Fascinating other side to the story

We in the progressive community have long been very, very sour on the idea of the Bush Administration following up the occupation of Iraq by invading Iran. Very shortly after the fall of Baghdad, a Bush official boasted "Anyone can go to Baghdad. Real men go to Tehran." He was expressing a view that had deep roots. Both Israel and the US have been eager to take out Iran since the 1978 Iranian Revolution that had overthrown the Shah and that put the Ayatollah Khomeini in power. In early 2006,

Nearly three years after the Iraqi invasion, the real men are still stuck in Baghdad. Yes, there has been a great deal of talk about attacking Iran: plans in place for air strikes on Iran's revolutionary guards, on its nuclear installations and other WMD sites, and even talk of a ground invasion. There have been reports of spy flights over Iran and operations by special forces inside Iran. Israel too has been goading the US to strike, and if the US shrinks from this duty, threatening to go solo.

The author details the many obstacles that have held back that invasion. A very primary reason it has never taken place is that the US Army in Iraq is essentially hostage to an Iranian counter-strike. Iran is right over the border and has had a healthy cross-border trade with Iraq for as long as both countries have existed. Iran has much more internal cohesion than Iraq and is a great deal stronger. The US Army, not wanting a draft (Which would energize the peace movement back home in any event) and being stretched to the max, would very quickly find itself in severe trouble if Iran were to launch guerrilla attacks in Iraq on US troops.

Time Magazine noted in mid-2004 that

...despite the enthusiasm of those who most aggressively championed the Iraq war for taking on Iran, the results of the Iraq war may, paradoxically, have actually strengthened the position of the Mullahs in Tehran, by making their cooperation essential to achieving U.S. objectives.

Time Magazine also took note of the Colin Powell camps' lack of enthusiasm for an invasion of Iran and their preference for a negotiated solution. Even so, as late as mid-2008, VP Cheney's daughter, undoubtedly speaking for her father as well as many other frustrated neo-cons, declared to Iran:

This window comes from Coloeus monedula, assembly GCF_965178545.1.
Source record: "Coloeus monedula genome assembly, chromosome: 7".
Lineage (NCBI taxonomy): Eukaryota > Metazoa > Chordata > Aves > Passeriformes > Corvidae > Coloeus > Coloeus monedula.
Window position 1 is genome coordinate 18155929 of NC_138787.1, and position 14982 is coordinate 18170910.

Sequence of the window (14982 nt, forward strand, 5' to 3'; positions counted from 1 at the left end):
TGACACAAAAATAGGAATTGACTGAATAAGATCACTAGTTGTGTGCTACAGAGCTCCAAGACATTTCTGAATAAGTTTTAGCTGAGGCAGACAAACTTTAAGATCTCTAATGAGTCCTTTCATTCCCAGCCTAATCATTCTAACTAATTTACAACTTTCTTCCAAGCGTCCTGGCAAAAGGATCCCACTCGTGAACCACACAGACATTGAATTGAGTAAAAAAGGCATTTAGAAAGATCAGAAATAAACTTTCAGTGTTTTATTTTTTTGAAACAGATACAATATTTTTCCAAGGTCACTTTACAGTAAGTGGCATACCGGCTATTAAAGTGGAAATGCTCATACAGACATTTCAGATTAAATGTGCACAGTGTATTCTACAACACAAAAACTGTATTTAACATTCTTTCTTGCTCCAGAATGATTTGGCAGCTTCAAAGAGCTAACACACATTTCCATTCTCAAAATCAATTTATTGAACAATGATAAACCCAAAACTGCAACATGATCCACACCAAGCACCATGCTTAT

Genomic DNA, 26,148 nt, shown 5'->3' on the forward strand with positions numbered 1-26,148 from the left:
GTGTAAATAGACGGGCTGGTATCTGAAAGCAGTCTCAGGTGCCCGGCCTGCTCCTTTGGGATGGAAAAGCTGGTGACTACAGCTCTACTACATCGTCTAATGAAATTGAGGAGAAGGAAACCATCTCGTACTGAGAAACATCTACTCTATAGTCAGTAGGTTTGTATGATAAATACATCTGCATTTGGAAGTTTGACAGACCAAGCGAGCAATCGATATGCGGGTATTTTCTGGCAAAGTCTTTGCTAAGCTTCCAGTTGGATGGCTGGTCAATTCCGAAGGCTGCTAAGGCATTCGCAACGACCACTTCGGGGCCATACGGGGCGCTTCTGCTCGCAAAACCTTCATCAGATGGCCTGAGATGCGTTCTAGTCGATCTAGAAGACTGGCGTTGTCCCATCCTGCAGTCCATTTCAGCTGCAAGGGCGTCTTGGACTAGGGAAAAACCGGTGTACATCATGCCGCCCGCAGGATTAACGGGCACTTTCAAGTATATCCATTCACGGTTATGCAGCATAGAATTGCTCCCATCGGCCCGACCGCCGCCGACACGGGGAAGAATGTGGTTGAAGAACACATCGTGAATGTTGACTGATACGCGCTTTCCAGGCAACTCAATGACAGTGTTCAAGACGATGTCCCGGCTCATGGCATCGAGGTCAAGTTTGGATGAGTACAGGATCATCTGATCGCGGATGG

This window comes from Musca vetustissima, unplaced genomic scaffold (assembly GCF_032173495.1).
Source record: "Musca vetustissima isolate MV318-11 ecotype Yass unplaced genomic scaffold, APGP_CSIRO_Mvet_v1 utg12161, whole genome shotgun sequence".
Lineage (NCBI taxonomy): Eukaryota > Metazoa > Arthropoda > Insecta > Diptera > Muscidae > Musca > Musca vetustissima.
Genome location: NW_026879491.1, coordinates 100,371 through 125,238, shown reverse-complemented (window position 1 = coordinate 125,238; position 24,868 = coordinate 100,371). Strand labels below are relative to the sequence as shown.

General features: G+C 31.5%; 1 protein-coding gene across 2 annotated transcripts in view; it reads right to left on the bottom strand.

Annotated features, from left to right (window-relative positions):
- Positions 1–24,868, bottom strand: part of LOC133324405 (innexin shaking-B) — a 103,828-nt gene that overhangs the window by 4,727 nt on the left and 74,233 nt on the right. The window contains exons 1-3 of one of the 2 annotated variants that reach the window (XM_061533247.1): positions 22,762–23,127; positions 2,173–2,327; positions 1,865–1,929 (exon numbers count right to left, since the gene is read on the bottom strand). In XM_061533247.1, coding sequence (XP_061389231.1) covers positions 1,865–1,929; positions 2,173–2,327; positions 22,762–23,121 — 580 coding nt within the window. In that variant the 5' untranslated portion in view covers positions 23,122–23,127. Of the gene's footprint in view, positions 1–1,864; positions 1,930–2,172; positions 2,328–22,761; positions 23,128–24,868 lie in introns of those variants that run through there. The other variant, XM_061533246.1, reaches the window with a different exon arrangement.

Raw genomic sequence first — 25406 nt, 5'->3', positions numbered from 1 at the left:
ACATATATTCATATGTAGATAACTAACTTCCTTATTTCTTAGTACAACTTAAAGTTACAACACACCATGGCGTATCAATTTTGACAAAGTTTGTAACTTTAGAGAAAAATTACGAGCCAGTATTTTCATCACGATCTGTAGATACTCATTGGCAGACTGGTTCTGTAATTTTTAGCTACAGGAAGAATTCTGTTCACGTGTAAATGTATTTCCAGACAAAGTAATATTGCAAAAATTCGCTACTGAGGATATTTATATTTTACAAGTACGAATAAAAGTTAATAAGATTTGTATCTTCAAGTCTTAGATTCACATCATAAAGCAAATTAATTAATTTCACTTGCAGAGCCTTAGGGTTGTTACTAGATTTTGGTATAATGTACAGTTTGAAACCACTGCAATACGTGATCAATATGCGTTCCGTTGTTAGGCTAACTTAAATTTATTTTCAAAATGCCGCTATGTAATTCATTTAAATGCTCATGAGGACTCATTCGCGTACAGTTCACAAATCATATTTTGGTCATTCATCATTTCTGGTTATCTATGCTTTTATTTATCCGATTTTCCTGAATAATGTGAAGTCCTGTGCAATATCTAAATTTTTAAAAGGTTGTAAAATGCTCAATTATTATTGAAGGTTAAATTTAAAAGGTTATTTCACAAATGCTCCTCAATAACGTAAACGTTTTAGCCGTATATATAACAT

"[D]espite what you may be hearing from Congress, despite what you may be hearing from others in the administration who might be saying force isn't on the table... we're serious." Asked about an Israeli strike on Iran, she said: "I certainly don't think that we should do anything but support them."

Fortunately, the Obama Administration has made it quite clear that force is indeed "off the table."

Very interestingly, it now appears that the lack of enthusiasm for invading Iran was one that many other countries shared. Bush Administration official David Wurmser describes the reaction he got in European capitals when he brought up the subject of a US attack on Iran:

“Every time in this period I landed in a European capital at [U.N. Ambassador] John Bolton’s request to discuss Iran, the first thing I got was: ‘What is your end game here; are you going to use the information to pull another Iraq? Tell us where you are going with this before we tell you how much we will admit Iran is going down the path to a bomb in the U.N.’ When I failed to give them a guarantee that we will not strike Iran, they stalled on moving ahead with acknowledging or using the evidence in public which in private they accepted.” [emphasis added]

As Iran is much closer to Europe than it is to the States, it may very well be that Europe was primarily interested in self-preservation, but I find it very highly interesting that Europe prevented the US from making what could have been a very costly mistake, a mistake that could very well have ranked with the utterly disastrous Athenian attack on Syracuse of 415-413 BC.

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